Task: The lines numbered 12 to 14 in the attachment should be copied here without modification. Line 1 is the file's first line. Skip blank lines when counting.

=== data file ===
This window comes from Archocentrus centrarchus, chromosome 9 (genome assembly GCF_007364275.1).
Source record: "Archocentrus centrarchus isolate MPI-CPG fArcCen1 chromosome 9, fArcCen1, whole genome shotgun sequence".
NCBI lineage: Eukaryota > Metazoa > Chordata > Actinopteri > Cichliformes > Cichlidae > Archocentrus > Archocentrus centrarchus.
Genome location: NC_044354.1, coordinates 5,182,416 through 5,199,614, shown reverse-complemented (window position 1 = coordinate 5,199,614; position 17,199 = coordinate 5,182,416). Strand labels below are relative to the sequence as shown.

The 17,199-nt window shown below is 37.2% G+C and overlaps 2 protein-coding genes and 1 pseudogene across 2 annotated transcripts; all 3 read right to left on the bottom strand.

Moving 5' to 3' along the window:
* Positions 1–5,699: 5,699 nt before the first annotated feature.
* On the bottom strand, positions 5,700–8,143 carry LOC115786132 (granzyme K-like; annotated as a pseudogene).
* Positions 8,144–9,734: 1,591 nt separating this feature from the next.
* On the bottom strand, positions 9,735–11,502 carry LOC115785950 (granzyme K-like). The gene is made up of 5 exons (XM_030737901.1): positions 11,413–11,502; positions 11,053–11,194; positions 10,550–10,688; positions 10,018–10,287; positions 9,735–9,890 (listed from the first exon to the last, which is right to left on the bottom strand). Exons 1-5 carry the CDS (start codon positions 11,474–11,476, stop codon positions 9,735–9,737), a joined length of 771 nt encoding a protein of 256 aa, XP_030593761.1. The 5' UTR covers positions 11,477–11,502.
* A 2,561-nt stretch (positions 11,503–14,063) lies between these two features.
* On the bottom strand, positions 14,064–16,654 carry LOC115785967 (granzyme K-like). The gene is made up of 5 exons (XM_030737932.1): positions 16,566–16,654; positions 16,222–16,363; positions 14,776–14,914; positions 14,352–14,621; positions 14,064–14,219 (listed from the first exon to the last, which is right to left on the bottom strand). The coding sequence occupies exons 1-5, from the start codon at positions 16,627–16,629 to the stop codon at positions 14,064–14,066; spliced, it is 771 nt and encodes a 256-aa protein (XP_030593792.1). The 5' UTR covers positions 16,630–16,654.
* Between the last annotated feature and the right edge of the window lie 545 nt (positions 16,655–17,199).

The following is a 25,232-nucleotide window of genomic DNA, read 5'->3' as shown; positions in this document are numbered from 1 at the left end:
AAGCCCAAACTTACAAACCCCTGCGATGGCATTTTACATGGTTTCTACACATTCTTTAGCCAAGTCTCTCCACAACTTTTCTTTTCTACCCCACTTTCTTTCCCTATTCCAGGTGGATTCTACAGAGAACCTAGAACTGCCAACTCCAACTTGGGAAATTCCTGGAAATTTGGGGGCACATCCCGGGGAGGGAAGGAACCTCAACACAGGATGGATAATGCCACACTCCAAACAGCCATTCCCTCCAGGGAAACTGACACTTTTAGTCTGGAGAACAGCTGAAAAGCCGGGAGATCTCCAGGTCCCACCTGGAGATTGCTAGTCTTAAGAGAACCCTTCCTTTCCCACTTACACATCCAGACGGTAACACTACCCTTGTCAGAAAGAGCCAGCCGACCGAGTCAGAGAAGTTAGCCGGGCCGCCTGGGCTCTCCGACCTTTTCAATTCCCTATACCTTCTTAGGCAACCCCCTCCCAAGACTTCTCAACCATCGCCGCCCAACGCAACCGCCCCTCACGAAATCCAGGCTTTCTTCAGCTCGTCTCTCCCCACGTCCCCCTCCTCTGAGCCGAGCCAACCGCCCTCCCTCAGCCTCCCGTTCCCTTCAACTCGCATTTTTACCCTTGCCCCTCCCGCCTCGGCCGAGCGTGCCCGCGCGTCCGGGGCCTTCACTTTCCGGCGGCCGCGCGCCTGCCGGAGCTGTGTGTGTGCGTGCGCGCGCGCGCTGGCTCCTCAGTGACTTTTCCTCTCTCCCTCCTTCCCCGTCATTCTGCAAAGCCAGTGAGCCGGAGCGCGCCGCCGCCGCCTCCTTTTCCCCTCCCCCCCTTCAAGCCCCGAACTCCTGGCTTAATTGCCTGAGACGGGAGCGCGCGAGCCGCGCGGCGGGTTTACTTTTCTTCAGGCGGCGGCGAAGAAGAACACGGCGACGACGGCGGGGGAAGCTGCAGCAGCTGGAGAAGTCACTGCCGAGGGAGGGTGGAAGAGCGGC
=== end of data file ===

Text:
* On the bottom strand, positions 14,064–16,654 carry LOC115785967 (granzyme K-like). The gene is made up of 5 exons (XM_030737932.1): positions 16,566–16,654; positions 16,222–16,363; positions 14,776–14,914; positions 14,352–14,621; positions 14,064–14,219 (listed from the first exon to the last, which is right to left on the bottom strand). The coding sequence occupies exons 1-5, from the start codon at positions 16,627–16,629 to the stop codon at positions 14,064–14,066; spliced, it is 771 nt and encodes a 256-aa protein (XP_030593792.1). The 5' UTR covers positions 16,630–16,654.
* Between the last annotated feature and the right edge of the window lie 545 nt (positions 16,655–17,199).

The following is a 25,232-nucleotide window of genomic DNA, read 5'->3' as shown; positions in this document are numbered from 1 at the left end: